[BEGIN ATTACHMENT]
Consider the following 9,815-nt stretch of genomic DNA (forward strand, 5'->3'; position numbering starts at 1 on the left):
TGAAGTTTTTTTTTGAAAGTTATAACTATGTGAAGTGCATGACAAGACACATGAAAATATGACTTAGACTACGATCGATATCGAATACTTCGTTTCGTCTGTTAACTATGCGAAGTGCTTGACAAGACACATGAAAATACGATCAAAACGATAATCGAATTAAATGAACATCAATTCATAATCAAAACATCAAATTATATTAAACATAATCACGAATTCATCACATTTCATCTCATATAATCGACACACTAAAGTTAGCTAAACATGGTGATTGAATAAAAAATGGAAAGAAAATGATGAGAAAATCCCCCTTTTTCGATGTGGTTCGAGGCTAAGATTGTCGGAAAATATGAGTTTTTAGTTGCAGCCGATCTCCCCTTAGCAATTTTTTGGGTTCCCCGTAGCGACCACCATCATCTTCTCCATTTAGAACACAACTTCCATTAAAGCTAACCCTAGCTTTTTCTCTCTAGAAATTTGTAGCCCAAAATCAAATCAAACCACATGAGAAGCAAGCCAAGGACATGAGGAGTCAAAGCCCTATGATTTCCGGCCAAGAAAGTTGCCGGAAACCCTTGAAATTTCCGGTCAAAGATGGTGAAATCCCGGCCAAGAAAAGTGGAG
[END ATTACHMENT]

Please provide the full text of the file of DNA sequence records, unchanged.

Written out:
Consider the following 9,815-nt stretch of genomic DNA (forward strand, 5'->3'; position numbering starts at 1 on the left):
TGAAGTTTTTTTTTGAAAGTTATAACTATGTGAAGTGCATGACAAGACACATGAAAATATGACTTAGACTACGATCGATATCGAATACTTCGTTTCGTCTGTTAACTATGCGAAGTGCTTGACAAGACACATGAAAATACGATCAAAACGATAATCGAATTAAATGAACATCAATTCATAATCAAAACATCAAATTATATTAAACATAATCACGAATTCATCACATTTCATCTCATATAATCGACACACTAAAGTTAGCTAAACATGGTGATTGAATAAAAAATGGAAAGAAAATGATGAGAAAATCCCCCTTTTTCGATGTGGTTCGAGGCTAAGATTGTCGGAAAATATGAGTTTTTAGTTGCAGCCGATCTCCCCTTAGCAATTTTTTGGGTTCCCCGTAGCGACCACCATCATCTTCTCCATTTAGAACACAACTTCCATTAAAGCTAACCCTAGCTTTTTCTCTCTAGAAATTTGTAGCCCAAAATCAAATCAAACCACATGAGAAGCAAGCCAAGGACATGAGGAGTCAAAGCCCTATGATTTCCGGCCAAGAAAGTTGCCGGAAACCCTTGAAATTTCCGGTCAAAGATGGTGAAATCCCGGCCAAGAAAAGTGGAG